President Joe Biden signed an executive order on Wednesday that sets criteria for the government to evaluate the risk of apps connected to foreign adversaries, a move with implications for Chinese-owned sites like TikTok and WeChat.
Biden revoked and replaced the three executive orders by then-President Donald Trump that sought to ban transactions with TikTok and WeChat by American businesses. One of the orders also sought to ban TikTok, resulting in a prolonged court battle. TikTok remains available and popular in the U.S.
Biden’s new order will direct the Commerce Department to review apps tied to foreign adversaries and lays out what it should consider an “unacceptable risk,” according to a White House fact sheet. That includes criteria for evaluating transactions with software apps tied to a foreign adversary. While the Committee for Foreign Investment in the U.S., or CFIUS, reviews foreign mergers or investments, the order cites a previous measure by Trump which defines transactions broadly to include installation or transfer involving a communications tech service.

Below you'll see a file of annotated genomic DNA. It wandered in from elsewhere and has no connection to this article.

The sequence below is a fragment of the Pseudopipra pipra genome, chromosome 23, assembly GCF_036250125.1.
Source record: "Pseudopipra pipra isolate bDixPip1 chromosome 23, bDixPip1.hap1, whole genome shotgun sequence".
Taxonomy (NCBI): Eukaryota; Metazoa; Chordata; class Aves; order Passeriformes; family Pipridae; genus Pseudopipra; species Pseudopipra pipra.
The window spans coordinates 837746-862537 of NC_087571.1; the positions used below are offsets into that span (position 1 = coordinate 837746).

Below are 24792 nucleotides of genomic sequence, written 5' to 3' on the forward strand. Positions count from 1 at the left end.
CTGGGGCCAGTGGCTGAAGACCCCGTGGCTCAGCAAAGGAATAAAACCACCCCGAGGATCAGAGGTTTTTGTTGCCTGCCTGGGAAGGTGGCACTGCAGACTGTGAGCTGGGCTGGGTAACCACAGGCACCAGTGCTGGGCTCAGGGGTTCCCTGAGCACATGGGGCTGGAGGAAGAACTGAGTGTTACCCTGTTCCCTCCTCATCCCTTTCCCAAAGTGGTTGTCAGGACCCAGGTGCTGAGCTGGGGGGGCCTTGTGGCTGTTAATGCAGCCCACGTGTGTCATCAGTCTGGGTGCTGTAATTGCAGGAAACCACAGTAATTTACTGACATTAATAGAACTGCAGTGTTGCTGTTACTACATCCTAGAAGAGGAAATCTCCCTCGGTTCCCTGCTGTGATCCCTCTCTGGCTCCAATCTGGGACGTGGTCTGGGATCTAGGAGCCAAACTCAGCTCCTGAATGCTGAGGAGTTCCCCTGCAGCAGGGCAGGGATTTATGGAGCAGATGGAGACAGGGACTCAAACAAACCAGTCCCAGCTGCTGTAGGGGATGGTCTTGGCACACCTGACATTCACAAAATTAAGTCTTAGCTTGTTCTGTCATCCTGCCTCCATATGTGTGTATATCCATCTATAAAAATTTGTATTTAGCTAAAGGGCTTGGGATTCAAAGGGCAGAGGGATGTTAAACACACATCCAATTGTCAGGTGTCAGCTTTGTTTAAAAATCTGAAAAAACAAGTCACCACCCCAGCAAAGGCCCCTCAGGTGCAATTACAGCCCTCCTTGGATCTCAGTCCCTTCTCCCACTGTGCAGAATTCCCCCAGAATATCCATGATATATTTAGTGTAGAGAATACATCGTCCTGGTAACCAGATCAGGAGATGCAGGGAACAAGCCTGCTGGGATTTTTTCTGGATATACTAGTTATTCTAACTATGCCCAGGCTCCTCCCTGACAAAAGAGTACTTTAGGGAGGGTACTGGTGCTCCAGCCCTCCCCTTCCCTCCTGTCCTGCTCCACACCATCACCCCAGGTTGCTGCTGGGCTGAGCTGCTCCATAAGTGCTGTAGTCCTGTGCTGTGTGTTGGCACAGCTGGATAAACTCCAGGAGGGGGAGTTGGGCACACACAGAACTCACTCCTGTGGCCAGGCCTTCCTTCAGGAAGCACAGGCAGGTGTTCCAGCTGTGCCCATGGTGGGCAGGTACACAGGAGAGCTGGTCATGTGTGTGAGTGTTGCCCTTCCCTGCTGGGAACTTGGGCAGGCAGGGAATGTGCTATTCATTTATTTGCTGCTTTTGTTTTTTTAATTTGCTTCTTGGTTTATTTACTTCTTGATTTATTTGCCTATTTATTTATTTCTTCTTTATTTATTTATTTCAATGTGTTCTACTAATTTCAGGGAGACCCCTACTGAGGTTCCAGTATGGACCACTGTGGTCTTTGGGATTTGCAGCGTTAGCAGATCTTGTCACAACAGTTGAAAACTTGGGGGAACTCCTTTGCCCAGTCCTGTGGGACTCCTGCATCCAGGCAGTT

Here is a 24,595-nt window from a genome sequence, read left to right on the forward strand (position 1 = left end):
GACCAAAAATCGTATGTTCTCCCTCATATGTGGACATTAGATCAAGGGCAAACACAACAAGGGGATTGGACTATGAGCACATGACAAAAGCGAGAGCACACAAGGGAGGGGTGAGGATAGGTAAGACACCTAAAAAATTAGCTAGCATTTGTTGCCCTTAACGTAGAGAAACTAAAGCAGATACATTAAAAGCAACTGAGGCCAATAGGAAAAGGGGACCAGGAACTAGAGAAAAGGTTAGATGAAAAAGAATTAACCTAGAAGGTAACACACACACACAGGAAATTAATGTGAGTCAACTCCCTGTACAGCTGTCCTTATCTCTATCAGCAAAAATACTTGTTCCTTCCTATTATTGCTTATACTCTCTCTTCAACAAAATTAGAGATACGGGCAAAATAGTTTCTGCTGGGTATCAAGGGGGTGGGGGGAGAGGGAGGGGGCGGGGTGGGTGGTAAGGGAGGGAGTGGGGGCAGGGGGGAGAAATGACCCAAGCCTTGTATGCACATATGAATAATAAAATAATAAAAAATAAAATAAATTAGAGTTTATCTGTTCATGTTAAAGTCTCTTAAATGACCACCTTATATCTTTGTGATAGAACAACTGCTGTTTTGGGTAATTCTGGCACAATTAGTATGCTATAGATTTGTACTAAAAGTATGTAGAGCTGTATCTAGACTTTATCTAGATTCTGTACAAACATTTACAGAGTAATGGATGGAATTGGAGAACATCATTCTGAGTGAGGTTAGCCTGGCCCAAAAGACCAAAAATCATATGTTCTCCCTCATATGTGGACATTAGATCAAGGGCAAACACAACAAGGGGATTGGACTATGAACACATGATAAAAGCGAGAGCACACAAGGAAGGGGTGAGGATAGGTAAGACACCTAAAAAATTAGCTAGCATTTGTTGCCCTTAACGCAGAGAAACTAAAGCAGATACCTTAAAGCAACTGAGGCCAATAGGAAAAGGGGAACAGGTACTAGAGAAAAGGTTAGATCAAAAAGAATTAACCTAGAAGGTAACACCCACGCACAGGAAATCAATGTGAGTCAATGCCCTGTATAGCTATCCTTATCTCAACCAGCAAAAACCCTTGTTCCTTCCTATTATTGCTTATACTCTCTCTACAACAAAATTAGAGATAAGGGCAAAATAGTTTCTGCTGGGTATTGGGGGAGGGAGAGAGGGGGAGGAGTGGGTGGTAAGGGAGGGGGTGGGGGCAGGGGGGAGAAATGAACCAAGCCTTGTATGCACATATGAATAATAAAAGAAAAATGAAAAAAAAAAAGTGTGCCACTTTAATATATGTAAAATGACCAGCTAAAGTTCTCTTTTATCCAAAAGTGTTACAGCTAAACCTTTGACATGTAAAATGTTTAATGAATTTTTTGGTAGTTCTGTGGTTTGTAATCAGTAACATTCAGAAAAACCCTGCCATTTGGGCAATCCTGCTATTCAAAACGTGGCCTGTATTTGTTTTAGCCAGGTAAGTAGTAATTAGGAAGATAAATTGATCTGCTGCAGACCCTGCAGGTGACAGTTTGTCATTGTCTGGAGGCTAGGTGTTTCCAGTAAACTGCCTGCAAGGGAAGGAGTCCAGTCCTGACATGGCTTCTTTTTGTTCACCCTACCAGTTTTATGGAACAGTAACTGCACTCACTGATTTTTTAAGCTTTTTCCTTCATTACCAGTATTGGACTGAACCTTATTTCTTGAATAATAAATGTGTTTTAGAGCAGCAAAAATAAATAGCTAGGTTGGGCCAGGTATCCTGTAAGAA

The order would consider transactions to involve a “heightened risk” when they involve apps owned, controlled or managed by people supporting foreign adversary military or intelligence service or when the apps collect sensitive personal data.
The order also directs the Commerce Department to work with other agencies to come up with recommendations to protect U.S. consumer data from foreign adversaries and requires the department to recommend further executive actions and legislation to address the risks.
Under the previous administration, TikTok remained in a precarious position as Trump sought to ban the app unless it sold to an American company. The standoff prompted Walmart and Microsoft to team up and court TikTok, though the company ultimately went with Oracle as its “trusted technology provider,” which fell far short of a full sale.
Biden’s ascendance to the White House threw a wrench in the deal and ongoing legal proceedings between TikTok and the government. In February, The Wall Street Journal reported that the Oracle deal had been “shelved indefinitely.” The Biden administration had asked the court to postpone action around the government dispute with TikTok over the ban as it reviewed the situation. White House press secretary Jen Psaki said at the time that a CFIUS review of TikTok was ongoing.
A TikTok spokesperson declined to comment. Representatives from WeChat owner Tencent did not respond to a CNBC request for comment.
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